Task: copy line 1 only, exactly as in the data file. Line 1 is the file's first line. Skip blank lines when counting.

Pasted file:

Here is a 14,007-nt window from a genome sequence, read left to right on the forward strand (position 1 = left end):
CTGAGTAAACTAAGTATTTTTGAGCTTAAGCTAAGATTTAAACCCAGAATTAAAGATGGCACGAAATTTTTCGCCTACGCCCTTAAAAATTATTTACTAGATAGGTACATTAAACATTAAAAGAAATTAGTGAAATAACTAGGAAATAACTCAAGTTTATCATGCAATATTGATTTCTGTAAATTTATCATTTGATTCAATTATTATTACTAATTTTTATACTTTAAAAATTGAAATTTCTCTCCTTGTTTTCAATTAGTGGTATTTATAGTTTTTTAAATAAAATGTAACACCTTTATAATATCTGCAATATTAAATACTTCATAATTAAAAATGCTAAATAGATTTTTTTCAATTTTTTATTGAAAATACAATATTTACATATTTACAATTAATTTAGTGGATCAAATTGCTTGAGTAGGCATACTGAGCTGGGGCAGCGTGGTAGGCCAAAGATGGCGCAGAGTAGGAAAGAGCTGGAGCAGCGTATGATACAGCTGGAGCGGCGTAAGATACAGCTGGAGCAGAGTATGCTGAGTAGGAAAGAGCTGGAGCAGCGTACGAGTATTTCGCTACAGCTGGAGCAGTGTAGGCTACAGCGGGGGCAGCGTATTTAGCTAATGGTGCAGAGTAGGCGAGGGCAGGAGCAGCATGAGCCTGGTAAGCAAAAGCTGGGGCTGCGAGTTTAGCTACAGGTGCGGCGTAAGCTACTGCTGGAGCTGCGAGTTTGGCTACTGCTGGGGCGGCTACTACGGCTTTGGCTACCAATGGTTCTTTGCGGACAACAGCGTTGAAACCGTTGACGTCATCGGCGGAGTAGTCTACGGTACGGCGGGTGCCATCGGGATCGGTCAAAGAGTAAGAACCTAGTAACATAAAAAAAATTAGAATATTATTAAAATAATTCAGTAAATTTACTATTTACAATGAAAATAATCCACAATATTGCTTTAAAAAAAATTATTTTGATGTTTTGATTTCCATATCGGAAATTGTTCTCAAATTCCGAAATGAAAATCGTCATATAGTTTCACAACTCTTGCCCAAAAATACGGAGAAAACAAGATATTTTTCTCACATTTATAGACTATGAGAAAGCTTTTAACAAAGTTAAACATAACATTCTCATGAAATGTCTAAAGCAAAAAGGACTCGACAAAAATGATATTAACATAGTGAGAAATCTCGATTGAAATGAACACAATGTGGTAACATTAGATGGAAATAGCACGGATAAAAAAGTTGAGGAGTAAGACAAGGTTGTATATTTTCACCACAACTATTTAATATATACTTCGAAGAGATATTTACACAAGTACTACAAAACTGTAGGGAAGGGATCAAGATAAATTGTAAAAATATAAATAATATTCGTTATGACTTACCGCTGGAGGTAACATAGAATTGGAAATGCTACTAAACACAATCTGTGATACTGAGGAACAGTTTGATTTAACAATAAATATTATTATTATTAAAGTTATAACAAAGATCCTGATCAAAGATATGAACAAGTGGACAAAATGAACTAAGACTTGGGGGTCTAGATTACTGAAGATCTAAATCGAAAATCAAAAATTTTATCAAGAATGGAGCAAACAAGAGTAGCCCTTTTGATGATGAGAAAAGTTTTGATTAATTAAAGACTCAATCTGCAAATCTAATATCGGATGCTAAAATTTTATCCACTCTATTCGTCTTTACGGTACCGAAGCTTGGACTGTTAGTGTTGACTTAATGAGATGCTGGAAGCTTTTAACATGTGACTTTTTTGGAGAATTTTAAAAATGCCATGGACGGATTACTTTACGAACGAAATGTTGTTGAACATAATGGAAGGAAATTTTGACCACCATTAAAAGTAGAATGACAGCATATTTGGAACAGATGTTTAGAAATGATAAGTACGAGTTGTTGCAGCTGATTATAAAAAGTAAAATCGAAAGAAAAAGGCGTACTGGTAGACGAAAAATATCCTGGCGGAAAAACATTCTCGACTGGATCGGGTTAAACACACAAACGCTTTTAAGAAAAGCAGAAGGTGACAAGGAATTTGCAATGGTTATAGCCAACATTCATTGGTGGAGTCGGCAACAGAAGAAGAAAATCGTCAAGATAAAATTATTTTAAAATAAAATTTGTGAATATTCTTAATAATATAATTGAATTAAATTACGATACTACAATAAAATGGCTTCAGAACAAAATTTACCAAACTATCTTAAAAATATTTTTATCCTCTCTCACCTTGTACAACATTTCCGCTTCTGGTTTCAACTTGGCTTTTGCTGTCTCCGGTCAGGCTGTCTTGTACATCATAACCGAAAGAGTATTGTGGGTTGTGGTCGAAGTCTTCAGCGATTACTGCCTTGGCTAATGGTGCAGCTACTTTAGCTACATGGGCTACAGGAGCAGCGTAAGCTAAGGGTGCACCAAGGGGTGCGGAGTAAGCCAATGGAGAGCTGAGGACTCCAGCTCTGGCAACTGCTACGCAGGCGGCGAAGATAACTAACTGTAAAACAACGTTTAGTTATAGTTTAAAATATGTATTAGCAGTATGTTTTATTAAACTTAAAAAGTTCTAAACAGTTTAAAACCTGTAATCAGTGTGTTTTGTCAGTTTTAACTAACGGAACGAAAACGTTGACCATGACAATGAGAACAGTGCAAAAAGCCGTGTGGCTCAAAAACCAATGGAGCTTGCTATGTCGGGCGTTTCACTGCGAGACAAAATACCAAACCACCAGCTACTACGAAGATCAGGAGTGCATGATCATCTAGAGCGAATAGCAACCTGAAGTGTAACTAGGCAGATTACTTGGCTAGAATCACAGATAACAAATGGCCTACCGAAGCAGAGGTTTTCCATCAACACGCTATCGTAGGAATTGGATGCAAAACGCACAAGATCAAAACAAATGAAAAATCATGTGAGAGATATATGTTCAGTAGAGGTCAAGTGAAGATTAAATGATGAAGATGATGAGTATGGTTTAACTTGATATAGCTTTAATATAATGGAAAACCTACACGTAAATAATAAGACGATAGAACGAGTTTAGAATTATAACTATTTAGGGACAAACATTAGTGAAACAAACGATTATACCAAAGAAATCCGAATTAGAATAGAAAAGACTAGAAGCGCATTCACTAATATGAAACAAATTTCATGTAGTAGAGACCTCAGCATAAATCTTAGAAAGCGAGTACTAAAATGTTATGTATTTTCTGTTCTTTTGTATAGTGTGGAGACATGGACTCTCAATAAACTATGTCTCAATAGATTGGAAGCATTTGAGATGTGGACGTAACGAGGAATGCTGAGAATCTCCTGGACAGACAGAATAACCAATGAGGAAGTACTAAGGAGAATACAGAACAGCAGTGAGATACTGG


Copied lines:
Here is a 14,007-nt window from a genome sequence, read left to right on the forward strand (position 1 = left end):